Late in the year, GEM and RGM were embroiled in a lawsuit, concerning a potential merger between the two organizations. The suit was eventually dropped, but in the process the partnership was dissolved and Gordon switched to Penske Racing engines.


For 2009, Gordon made another manufacturer switch, the team's fourth in as many years, and fielded Toyota's for the season. Gordon ran 35 of the 36 races, with David Gilliland running at Richmond, finishing 24th. Robby Gordon's greatest finish on an oval track for a long time and his greatest finish for 2009 came at Charlotte in the Coca-Cola 600. There under caution he was trying to decide whether or not to make a bet to stay out for the rain that soaked up the track. He made the bet but David Reutimann and Ryan Newman made last second decisions to stay out. When the race was called official minutes later, Robby Gordon ended up in third place. Had David Reutimann and Ryan Newman pitted before the red flag, Robby Gordon would have won the race.

The team ended the season 34th in owners points. Sponsors included Jim Beam, Menards, Camping World, and Freightliner, among others.

A second RGM team, the No. 04, debuted for the first time in 2009, with P.J. Jones finishing 43rd at Infineon and 41st at Watkins Glen. David Gilliland attempted the race at Kansas, but failed to qualify for the event.


P. J. Jones in the No. 07 Toyota during the 2010 Toyota/Save Mart 350

For 2010, Robby Gordon Motorsports aligned with BAM Racing and continued with Toyota. Starting with the 2010 Daytona 500, Robby Gordon Motorsports expanded its partnership with Monster Energy Drink to include sponsorship in some Sprint Cup events. RGM's alliance with BAM Racing was to allow BAM Racing's sponsor Warner Music Nashville to sponsor Robby Gordon's No. 7 Camry starting at California as well as the events at Atlanta and Bristol. They also planned to field the BAM Racing No. 49 Toyota for a number of races out of the RGM shop.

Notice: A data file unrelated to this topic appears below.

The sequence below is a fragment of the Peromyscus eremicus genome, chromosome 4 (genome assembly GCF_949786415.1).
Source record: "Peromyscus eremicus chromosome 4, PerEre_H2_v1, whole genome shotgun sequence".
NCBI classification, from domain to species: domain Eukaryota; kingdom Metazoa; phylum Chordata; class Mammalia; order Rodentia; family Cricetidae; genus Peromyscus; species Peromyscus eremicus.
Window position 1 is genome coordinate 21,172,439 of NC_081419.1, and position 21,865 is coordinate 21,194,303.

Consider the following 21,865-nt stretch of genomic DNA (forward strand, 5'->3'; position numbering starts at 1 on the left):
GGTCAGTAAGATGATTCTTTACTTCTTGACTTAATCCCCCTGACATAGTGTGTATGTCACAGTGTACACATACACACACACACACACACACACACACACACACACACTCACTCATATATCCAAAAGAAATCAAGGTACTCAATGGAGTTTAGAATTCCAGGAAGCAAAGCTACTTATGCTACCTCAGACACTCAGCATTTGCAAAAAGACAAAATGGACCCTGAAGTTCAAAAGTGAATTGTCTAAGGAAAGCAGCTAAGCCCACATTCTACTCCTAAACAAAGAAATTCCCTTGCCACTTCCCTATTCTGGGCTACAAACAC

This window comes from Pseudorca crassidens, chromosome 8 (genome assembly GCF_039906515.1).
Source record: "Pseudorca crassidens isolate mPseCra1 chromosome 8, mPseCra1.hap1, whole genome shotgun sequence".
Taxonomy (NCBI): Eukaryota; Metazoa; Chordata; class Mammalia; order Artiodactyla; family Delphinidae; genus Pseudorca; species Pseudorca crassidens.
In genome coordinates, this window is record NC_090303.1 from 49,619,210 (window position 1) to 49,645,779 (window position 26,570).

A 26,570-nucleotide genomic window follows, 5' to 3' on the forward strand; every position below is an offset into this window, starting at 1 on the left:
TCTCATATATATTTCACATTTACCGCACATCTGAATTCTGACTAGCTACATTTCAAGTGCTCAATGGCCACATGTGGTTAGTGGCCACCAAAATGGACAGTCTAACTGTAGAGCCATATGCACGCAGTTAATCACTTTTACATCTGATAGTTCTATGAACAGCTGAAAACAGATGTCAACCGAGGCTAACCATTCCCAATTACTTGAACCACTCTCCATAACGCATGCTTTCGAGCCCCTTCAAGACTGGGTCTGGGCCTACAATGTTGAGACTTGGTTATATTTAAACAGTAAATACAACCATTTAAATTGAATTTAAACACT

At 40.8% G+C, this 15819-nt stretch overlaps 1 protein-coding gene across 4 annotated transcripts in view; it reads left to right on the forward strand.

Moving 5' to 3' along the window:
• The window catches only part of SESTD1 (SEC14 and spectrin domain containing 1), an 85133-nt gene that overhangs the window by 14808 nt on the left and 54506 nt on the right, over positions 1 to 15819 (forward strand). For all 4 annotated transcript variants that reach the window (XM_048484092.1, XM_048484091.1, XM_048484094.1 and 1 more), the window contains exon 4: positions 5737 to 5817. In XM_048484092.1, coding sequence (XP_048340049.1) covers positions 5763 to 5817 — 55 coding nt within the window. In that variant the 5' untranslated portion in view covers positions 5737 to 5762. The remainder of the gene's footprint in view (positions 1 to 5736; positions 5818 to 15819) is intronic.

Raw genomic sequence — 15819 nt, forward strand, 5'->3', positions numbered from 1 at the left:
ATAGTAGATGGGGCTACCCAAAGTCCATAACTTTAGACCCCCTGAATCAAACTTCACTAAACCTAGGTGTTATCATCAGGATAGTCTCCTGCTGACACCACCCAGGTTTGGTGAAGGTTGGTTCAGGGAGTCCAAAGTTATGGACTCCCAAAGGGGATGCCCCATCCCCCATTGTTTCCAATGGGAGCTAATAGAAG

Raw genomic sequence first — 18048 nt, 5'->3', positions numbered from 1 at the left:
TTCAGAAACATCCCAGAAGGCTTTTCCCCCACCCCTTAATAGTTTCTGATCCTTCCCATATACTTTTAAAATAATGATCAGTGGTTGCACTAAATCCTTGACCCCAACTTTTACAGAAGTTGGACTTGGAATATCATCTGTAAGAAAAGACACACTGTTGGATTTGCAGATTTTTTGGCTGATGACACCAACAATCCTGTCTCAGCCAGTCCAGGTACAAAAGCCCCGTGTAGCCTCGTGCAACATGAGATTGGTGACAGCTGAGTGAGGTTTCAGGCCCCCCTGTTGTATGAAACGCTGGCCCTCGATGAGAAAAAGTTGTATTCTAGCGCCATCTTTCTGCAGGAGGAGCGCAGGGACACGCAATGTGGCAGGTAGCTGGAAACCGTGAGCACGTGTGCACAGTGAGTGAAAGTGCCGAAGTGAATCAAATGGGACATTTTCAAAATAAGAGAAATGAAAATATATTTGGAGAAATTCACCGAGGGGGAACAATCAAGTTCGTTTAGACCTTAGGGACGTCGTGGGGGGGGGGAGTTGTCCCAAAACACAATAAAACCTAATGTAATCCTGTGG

For the first half of 2010, the team had floated in and out of the Top 35. At the 2010 Gillette Fusion ProGlide 500, the team had its first DNQ since 2005, with Ted Musgrave driving. A major penalty by another team moved the No. 7 back into the top 35. The Toyota/Save Mart 350 proved to be the best race in 2010 for Robby Gordon Motorsports, Gordon finished second in the race and a second RGM entry, the No. 07 car driven by P. J. Jones, qualified and finished 41st. Former series champion Bobby Labonte drove at New Hampshire.

Robby Gordon made his return to Montreal, for the first time since his controversial run in 2007, in his self-owned #07 Menards/Mapei Toyota. Robby Gordon qualified 10th, but was sent to the back of the field due to a pre-race change on his car. Despite this setback, Gordon charged through the field to lead a few laps early on, but then got shuffled out of the lead due to pit stops. He made another charge through the field, taking the lead with about 15 laps to go and controlling it until he ran out of gas on the last restart. He finished 14th.

Gordon stepped out of the No. 7 to allow Kevin Conway to drive. Conway, a NASCAR Sprint Cup Rookie of the Year contender, having been released from his ride at Front Row Motorsports, brought his sponsor ExtenZe with him. Conway drove the locked-in No. 7 in the Irwin Tools Night Race at Bristol while Gordon moved into the No. 07 that Jones was originally supposed to drive. Conway qualified 40th and finished 36th in the while Gordon qualified 37th and finished 40th. Gordon did not enter the Emory Healthcare 500 at Atlanta, fielding Conway in the No. 7. Conway had the slowest time of all 47 qualifiers, but due to RGM being in the top 35 in owners' points he started 42nd. Occasionally, Gordon and Conway switched between the No. 7 and No. 07 rides in order to keep the No. 7 team in the top 35. Conway started and parked in five out of the seven races he ran with the team, with his only full race coming at Fontana, resulting in a 31st-place finish. The No. 7 team finished 32nd in 2010 owner's points. It was later announced following the season that RGM would sue ExtenZe for lack of payment, much like Conway's former team, Front Row Motorsports, had done. Gordon also announced his intents to sue BAM Racing for breach-of-contract; the partnership with BAM had abruptly dissolved mid-season.


Robby Gordon's Speed Energy-sponsored car at Infineon Raceway in 2011